Let’s get beyond the ‘merging player pools’ corporate speak shall we? Full Tilt is closing down, players have accounts at PokerStars anyway, and another interesting chapter in the evolution of online poker comes to an end. Of course, someone could buy the software… who knows!
I’m a little saddened, having played a lot of games there at one point. This is something of a tribute post – though as you will see not all of the memories were good.
In no particular order, here is what I’ll remember about Full Tilt.
#1 – The Amazing Software
Other poker sites did catch up eventually, though back in 2007, the Full Tilt client blew everything else clean out of the water in terms of graphics and design. Those cartoon avatars which could change from happy to confused or angry were amazing. I was a plant most of the time, and a turtle before that. I’m sure many people tried to mislead with their avatar choice, though generally speaking these became their own ‘tell’ as to the style and thought process of the player.
#2 – Rakeback
Full Tilt were the biggest site offering rakeback and really led the charge with this (27% unless you were a pro). The amount of players who made 2 nd accounts to get this must have been stupid… though that is all by-the-by now.
Of course, rakeback eventually suffocated online poker… as I have mentioned here many times over. At the time it was a ‘land grab’, and the mix of high volume and decent rewards helped propel FTP to the 2nd largest site for a long time.
#3 - Nosebleeds / Durrrr Challange
The real elite of the game used to play in games where a year’s income of us mere mortals were being shipped in a single pot. Gus Hanse, Phil Ivey and Patrick Antonius were some of the big names regularly online. The Durrrr Challenge came from this, a head to head between Tom Dwan and Patrick Antonius – this did drift on a bit and was eventually cut by Black Friday. At the time the excitement in the poker community was huge, with reports on the challenge and other nosebleed games a daily staple on the (then popular) forums.
#4 – The Rail Beggars
I’d forgotten about these until mentioning the nosebleeds… there used to be kids on the rail in every nosebleed games begging for $5. Eventually they came out of the nosebleeds and started begging in regular games too, until Full Tilt put a stop to this. I always had a plan to say ‘oops, I accidentally sent you $500 instead of $5’ to one of them, and ask them to send me the balance back… just for a wind up… could never really be bothered in-game though.
#5 – Rush Poker
These days all the sites have a ‘fast fold variation’, and Zoom is the best of them for me. Back when Rush Poker came out, it was brand new and the buzz was unlike anything in recent times! I vivdly remember my first few times in this game. There were plenty more innovations from Full Tilt too, Matrix SNGs (meh!), Multi-entry tournaments and mixed games like HO, HA and 10 game all started there.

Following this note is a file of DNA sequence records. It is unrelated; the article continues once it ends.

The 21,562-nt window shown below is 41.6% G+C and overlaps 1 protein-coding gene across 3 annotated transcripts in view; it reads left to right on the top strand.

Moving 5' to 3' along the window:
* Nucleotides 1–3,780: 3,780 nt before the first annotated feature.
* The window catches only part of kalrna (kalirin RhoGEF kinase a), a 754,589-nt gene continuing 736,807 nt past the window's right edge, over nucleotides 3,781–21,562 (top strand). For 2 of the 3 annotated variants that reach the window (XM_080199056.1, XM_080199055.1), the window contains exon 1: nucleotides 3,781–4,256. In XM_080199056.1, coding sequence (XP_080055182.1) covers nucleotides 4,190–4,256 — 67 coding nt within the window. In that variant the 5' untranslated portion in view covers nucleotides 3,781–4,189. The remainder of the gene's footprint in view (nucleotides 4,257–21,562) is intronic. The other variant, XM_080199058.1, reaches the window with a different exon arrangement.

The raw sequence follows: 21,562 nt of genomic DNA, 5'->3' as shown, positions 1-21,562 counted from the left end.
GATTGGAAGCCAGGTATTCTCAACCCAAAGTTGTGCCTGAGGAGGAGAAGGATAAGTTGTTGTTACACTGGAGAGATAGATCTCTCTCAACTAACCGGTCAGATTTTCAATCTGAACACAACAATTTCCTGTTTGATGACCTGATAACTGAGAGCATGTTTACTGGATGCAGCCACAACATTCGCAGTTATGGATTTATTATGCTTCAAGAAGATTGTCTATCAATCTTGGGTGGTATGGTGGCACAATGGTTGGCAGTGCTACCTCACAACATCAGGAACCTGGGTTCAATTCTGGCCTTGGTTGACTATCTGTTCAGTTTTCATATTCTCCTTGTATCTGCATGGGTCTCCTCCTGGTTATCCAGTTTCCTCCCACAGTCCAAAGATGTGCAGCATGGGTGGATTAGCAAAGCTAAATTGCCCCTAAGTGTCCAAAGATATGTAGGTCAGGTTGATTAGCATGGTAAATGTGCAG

#6 – Black Friday
As a full time gambling webmaster and (at the time) regular player this was a horrible, horrible day. I was making a lot of money sending players to Full Tilt, and had worked really hard to be on the first page of google for some valuable terms in several different languages.
I know, no sympathy for affiliates (haha, would never expect this). I will say that the crushing blow of Black Friday is still a very vivid memory even 5 years on.
I eventually got my bankroll back, though many US players chose not to go through the Feds to retrieve their money. Of course, Absolute Poker and Ultimate Bet fared even worse (this also cost money, though I was already in the process of reducing exposure after scandals involving those sites).
The media speculation surrounding Full Tilt, would it come back? When? Would the owners be indicted in the US? And so on was amazing at the time.
Some ‘journalists’ at reasonably big poker sites who thought they knew the industry got egg on their faces many times over. Of course nobody expected the buyout by PokerStars, or that the site would shut down just a couple of years later!
#7 – Red Pros
These were not the top level pros like Ivey and Hansen, but the online types – 2nd tier if you like. They used to get 100% rakeback deals (rumors were rife that these were for sale under the table) and would host some of the promotional tournaments like FTOPS.
Funny thing is, there were 100’s of them, and I can’t recall a single name. Of course Black Friday killed off this idea.
#8 – FTOPS
The Full Tilt Online Poker Series became a standard for the industry, big tournaments, one long event and a lot of buzz and publicity. At the time this was unique, the biggest thing before that was the Sunday Million at Stars. When the FTOPS started it was amazing! Eventually the WCOOP and SCOOP and tournament events all over the other sites made the announcement of the next FTOPS just another day at the office… I’ll have happy memories of those early series, even though I never managed to reach a final table!
Alright, that’s enough of a trip down memory lane for one blog post… I could have added the excitement about the comeback, though this is more than dampened by the imminent shut-down.
I’m not going to be like the many (egg-faced) US journalists and pretend I have some inside information on the future… who really knows whether on March 21 st, Full Tilt will be closed for good – or whether a new chapter in its rollercoaster history will just be beginning.
Submitted by Planet Mark on Tue, 05/10/2016 - 17:42